The atmospheric circulation over the North Atlantic again featured the strong positive phase of the North Atlantic Oscillation (NAO) (Figs. E6, E7, Table E1), which was associated with an enhanced jet stream (Fig. E10, right) and increased storminess (Fig. E13, right) across the high latitudes of the North Atlantic and into northern Europe/ Southern Scandinavia. The pattern was also associated with an anomalous anticyclonic circulation and reduced storminess across the east-central Atlantic and southern Europe. These conditions contributed to above-average temperatures across northern Europe, Scandinavia and large portions of central Russia (Fig. E1), to above-average precipitation over portions of northern Europe and Great Britain (Fig. E3), and to below-average rainfall across southern Europe, northwestern Africa and large portions of the Middle East.

2. Southern Hemisphere

In the Southern Hemisphere extratropics, the circulation during February featured a continuation of above-normal heights over large portions of the middle latitudes (Fig. E15). Over the central and eastern South Pacific, the above-normal heights were located immediately poleward of the La Niņa-related subtropical cyclonic circulation anomalies, which is similar to the anomaly pattern also observed in the Northern Hemisphere (Fig. T22, bottom).

a. Australia

Anomalously wet (Fig. E3) conditions again covered northern Australia during February, with above-average rains also observed in the arid interior. In contrast, below-average rains were again reported in portions of southeastern Australia during the month. This region has recorded below-average rainfall in almost every month since April1999, with the most significant deficits observed since June. Overall, totals since April were generally more than 200 mm below average across nearly all of Victoria, which includes major cities such as Melbourne and Sydney. The state of Victoria has recorded significantly below-average rainfall since late 1996, with December 1996-present deficits exceeding 500 mm throughout the region. These long-term moisture deficits have led to severe drought over most of southeastern Australia.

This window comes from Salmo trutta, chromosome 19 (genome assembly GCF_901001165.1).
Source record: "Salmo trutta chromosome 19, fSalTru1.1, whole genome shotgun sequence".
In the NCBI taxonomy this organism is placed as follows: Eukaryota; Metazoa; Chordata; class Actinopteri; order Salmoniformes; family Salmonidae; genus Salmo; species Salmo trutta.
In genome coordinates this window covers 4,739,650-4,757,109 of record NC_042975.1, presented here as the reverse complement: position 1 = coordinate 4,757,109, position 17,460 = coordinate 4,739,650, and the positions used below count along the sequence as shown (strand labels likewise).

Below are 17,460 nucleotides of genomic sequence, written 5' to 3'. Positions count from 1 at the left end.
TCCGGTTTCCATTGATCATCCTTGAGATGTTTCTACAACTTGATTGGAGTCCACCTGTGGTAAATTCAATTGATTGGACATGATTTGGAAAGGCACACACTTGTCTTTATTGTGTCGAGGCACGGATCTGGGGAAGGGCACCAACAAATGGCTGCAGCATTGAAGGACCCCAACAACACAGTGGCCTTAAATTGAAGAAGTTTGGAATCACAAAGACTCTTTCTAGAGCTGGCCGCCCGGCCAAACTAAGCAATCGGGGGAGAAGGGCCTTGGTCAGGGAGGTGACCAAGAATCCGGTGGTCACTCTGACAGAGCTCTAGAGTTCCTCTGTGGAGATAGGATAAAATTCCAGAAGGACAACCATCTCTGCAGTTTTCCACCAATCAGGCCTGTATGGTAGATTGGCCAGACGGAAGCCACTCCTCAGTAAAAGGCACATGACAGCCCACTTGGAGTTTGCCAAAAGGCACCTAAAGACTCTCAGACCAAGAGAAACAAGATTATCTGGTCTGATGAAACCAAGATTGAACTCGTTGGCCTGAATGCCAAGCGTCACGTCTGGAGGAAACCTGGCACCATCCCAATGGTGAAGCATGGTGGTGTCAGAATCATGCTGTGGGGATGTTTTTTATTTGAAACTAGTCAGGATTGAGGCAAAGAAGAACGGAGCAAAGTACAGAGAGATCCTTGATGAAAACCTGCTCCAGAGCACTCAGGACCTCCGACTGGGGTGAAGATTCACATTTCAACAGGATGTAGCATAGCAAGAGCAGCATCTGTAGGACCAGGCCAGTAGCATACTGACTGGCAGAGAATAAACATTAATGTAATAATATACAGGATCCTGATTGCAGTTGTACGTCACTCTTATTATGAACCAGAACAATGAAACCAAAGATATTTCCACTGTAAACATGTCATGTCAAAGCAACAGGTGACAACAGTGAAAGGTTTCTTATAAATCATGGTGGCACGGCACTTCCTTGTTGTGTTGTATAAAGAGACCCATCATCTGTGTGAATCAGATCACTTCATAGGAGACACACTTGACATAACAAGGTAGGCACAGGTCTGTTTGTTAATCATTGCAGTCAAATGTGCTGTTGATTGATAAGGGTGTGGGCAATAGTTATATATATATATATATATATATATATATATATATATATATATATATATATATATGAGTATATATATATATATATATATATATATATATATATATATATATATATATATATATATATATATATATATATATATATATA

b. Southern Africa

Monsoon-like rains during February were again above-average over central and southeastern Africa, with totals exceeding the 90th percentile throughout the region (Fig. E3, bottom) for the second consecutive month. Two-month totals rainfall totals reached 250-1365 mm in this region, and moisture surpluses ranged from 100-1000 mm. The increased rainfall during February occurred partly in association with Tropical Cyclone Eline, which produced extremely heavy downpours throughout southern Africa. Extreme rainfall amounts from this storm contributed to devastating floods in the low-land areas of Mozambique, which killed hundreds and left tens of thousands homeless.

The above-average rainfall during January and February was also associated with an anomalous large-scale circulation pattern that featured 1) enhanced low-level easterly winds across the central Indian Ocean in association with an amplification and poleward shift of the Mascarene High (Fig. T20, bottom), 2) an anomalous low-level circulation center over south-central Africa, with anomalous westerly winds across southern Africa between 10°-20°S, and 3) anomalous upper-level easterly winds in association with a poleward extension of the subtropical high (Fig. T22) and a corresponding poleward shift of the main upper-level westerly winds to south of the continent (Fig. T21).Overall, these conditions were associated with confluence extending southwestward along the Mozambique coast, and with anomalous large-scale convergence across southeastern Africa and the Mozambique Channel. Collectively, these conditions represented an enhanced monsoonal circulation over southeastern Africa. This anomaly pattern was linked to the large-scale pattern of anticyclonic streamfunction anomalies at upper levels previously noted in the lower and middle latitudes of both hemispheres (Fig. T21, bottom).